Education And Debate

Care of dying patients in hospital

BMJ 1994; 309 doi: http://dx.doi.org/10.1136/bmj.309.6954.583 (Published 03 September 1994) Cite this as: BMJ 1994;309:583
  1. M Mills,
  2. H T O Davies,
  3. W A Macrae
  1. Greater Glasgow Health Board, Glasgow G1 1PT Department of Epidemiology and Public Health, University of Dundee, Ninewells Hospital and Medical School, Dundee DD1 9SY Department of Anaesthetics, Ninewells Hospital and Medical School, Dundee DD1 9SY
  1. Correspondence to: Miss Mills, 39 Netherblane, Blanefield G60 9JW.
  • Accepted 26 April 1994

Abstract

Objective : To study the process of care of dying patients in general hospitals.

Design : Non-participant observer (MM) carried out regular periods of continuous comprehensive observation in wards where there were dying patients, recording the quantity and quality of care given. Observations were made in 1983.

Setting : 13 wards (six surgical, six medical, and one specialist unit) in four large teaching hospitals (bed capacity 504-796) in west of Scotland.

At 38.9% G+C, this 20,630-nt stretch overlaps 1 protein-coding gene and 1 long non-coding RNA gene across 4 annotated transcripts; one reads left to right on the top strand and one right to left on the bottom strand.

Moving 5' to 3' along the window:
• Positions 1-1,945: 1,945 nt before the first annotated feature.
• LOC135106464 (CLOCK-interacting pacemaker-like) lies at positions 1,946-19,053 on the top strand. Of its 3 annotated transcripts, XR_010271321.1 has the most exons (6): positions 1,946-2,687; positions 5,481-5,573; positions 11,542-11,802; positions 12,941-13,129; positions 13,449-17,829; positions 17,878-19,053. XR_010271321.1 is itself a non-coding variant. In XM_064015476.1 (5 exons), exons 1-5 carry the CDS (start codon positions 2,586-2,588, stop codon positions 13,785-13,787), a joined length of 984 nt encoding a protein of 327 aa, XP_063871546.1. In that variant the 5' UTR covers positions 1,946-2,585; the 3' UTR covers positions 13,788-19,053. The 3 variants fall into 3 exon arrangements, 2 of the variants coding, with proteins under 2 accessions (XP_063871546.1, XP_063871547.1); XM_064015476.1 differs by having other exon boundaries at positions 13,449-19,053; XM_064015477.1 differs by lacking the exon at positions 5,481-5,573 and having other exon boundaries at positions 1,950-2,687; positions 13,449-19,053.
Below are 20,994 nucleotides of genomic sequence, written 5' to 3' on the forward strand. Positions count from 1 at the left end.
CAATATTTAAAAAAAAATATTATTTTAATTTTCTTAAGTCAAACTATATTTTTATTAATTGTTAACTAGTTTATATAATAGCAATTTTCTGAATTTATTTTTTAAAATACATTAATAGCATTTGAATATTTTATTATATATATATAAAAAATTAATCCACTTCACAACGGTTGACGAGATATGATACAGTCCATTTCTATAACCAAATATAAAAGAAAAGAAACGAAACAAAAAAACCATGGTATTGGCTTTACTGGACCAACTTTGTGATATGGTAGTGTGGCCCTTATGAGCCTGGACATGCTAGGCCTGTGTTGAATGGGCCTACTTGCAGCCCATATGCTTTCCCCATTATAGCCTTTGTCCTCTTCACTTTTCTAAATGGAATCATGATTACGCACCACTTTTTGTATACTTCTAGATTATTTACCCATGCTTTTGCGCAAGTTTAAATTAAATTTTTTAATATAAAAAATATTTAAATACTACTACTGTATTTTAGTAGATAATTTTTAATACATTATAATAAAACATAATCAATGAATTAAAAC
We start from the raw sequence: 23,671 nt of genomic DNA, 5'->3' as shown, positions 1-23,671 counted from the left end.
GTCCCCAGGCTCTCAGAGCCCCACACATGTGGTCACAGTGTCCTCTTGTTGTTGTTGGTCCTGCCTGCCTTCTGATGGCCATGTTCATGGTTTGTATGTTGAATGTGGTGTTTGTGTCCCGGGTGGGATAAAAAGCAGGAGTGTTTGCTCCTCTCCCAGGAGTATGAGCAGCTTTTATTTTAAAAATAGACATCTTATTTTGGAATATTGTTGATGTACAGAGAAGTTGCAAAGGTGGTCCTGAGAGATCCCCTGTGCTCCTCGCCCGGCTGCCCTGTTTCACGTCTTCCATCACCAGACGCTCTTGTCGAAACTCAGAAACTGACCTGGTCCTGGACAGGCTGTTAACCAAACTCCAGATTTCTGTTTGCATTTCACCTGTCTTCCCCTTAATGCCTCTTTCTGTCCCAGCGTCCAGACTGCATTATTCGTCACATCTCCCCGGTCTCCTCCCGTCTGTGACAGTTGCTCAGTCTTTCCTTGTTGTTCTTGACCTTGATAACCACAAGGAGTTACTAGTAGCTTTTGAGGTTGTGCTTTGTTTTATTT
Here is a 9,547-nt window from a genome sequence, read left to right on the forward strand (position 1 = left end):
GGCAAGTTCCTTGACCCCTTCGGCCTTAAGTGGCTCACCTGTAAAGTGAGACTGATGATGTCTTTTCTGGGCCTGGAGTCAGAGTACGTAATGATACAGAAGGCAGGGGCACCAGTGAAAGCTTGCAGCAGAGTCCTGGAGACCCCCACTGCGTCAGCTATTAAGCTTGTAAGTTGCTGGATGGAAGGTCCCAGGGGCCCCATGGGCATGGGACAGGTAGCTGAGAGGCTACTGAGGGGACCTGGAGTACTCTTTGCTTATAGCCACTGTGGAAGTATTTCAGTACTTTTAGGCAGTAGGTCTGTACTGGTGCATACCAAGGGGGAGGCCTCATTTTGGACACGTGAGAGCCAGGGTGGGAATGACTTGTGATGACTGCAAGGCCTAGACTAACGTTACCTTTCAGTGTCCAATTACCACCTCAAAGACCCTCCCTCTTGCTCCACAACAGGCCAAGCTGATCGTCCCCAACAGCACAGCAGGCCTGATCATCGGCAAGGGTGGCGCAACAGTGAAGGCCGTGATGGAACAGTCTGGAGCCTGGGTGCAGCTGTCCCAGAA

Subjects : 50 dying patients (29 female, 21 male) with mean age of 66 (range 40-89); 29 were dying from cancer and 21 from non-malignant disease.

Results : Final period of hospitalisation ranged from 6 hours to 24 weeks. More than half of all patients retained consciousness until shortly before death. Basic interventions to maintain patients' comfort were often not provided: oral hygiene was often poor, thirst remained unquenched, and little assistance was given to encourage eating. Contact between nurses and the dying patients was minimal;20distancing and isolation of patients by most medical and nursing staff were evident; this isolation increased as death approached.

Conclusions : Care of many of the dying patients observed in these hospitals was poor. We need to identify and implement practical steps to facilitate high quality care of the dying. Much can be learned from the hospice movement, but such knowledge and skills must be replicated in all settings.

Footnotes

    • Accepted 26 April 1994
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